1228, Spring

After a two week hiatus, we got back to our Ars Magica campaign. Not a lot of progress was made this session though. I think a lot of us were tired and easily distracted by other topics of discussion unrelated to gaming (or at least unrelated to this game).

Though we were technically at the beginning of spring 1228, some of us had some characters to update on their activities over the past couple of seasons. This is often easy to do for magi, but can be less obvious to find something for companions to do.

There were some ageing rolls to do for the grogs and also for my companion Jack, who rolled badly and ended up dropping both Intelligence and Perception to -1. There was also a check to see if he had any more children, which he did, so I got to invoke the Tiffany Problem.

1228, Spring – Jack

It has been a cold winter, and I spent most of it moving between the “Library” and my home with Rohna and Matildis. I spend some time talking with Hamish at he Library, swapping stories about the ‘good old days’ with anyone who will listen. He is definitely looking tired much of the time, and even I’m starting to feel the cold in my bones.

Matildis will be three this year. Rohna gives birth to another daughter, who we name Tiffany since she was born on the Feast of the Epiphany.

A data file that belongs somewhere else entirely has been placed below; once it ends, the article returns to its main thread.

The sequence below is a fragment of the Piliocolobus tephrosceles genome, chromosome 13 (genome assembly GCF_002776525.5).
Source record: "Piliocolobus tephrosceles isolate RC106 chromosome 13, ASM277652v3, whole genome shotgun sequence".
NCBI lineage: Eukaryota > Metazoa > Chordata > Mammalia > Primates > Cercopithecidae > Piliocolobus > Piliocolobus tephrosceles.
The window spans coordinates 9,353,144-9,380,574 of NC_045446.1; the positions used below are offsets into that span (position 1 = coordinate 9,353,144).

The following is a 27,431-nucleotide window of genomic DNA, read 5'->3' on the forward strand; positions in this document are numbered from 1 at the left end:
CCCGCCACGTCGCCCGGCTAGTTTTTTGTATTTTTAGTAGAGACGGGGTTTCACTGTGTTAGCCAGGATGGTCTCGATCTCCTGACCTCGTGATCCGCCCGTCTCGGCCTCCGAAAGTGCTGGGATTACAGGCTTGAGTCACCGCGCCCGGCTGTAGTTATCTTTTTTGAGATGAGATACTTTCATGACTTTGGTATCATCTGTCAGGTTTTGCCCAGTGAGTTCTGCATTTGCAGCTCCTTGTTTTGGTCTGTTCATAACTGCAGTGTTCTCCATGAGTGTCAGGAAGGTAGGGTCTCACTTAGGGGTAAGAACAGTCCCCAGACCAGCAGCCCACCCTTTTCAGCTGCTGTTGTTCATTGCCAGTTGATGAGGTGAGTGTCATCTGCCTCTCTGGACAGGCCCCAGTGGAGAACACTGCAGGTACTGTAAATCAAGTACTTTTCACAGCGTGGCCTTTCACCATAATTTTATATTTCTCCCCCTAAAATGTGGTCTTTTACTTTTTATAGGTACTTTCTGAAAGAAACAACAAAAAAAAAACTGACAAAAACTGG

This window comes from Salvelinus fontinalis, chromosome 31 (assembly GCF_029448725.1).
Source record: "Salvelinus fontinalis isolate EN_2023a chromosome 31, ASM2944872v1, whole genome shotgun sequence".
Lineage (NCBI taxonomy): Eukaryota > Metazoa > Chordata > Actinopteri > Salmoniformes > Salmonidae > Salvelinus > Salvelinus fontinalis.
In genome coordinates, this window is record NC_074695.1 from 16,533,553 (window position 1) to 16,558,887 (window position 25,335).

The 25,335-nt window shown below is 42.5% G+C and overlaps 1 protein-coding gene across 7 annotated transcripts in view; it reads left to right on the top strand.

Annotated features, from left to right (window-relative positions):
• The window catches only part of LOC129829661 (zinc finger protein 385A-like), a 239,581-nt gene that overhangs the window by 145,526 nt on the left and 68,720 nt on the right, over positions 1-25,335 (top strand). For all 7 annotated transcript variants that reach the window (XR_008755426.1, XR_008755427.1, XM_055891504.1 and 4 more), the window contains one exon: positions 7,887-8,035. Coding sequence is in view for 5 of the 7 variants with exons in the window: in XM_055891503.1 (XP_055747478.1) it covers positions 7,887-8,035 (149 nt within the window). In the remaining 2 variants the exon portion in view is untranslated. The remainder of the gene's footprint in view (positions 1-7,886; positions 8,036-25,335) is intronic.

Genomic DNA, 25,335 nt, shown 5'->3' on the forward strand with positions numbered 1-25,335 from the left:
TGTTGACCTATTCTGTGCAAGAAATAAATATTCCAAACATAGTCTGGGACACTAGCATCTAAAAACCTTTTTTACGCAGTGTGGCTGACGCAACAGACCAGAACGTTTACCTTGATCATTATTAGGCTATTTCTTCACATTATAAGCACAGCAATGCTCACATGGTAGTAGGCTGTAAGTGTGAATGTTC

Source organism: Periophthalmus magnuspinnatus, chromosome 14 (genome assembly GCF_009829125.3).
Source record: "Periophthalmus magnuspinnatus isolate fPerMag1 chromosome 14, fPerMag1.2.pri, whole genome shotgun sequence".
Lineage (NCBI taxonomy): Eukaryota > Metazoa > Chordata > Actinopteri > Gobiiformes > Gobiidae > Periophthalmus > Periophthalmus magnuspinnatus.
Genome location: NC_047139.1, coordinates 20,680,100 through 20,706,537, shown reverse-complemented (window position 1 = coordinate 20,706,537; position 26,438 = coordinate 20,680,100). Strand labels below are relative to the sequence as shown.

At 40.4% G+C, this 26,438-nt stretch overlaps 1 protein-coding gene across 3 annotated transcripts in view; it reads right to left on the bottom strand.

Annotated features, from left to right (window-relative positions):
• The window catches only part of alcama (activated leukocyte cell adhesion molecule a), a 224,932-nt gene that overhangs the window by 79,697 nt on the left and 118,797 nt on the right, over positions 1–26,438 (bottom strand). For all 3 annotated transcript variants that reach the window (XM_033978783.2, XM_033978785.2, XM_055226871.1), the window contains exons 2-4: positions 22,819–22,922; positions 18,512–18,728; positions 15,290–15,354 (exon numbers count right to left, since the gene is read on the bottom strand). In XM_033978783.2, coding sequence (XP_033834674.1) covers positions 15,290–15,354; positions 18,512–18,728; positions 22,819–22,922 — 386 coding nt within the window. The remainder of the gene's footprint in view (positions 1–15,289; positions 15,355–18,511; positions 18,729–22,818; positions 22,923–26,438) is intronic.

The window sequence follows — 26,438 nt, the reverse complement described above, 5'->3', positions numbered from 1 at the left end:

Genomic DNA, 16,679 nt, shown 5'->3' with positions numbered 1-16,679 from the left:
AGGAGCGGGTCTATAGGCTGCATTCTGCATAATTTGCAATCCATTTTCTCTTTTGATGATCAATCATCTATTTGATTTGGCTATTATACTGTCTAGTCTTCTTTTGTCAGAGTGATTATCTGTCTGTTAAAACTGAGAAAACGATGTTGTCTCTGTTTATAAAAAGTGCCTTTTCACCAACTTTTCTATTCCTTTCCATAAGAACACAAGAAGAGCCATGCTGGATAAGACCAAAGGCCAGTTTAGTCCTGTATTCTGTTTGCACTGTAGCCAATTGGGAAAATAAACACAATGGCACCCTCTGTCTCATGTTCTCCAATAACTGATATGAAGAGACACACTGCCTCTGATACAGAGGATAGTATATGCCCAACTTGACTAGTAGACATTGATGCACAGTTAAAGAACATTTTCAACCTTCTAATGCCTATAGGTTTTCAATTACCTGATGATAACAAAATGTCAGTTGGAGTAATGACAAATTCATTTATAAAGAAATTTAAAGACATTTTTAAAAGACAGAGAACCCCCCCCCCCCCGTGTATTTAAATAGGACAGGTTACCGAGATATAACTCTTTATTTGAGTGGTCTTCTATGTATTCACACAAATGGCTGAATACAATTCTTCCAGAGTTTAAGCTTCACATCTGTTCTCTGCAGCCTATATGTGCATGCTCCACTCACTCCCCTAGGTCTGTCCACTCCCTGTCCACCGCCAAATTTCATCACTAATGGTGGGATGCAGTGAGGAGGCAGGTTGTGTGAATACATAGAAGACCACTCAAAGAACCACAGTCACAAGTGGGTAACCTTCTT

1228, Spring – Pisciculus ex Criamon

There is talk of heading north to investigate some of the stranger things happening up there. Though I was keen to head there immediately, others wanted to wait until it was warmer. So the trip is put off until the summer.

The plan though is to head to the iron mines at Glen Docherty where people have been vanishing. After that, we can head up to the northern coast to investigate the sickness that has been causing insomnia and bad dreams. Finally, it may be worth visiting the covenant of Scapa Flow, where they may know something of Damhan-Allaidh.

In the meantime I will be doing further study of the Muto book. I feel that I have almost got everything I can out of it, and should be done with it before the end of the year.

Samuel Penn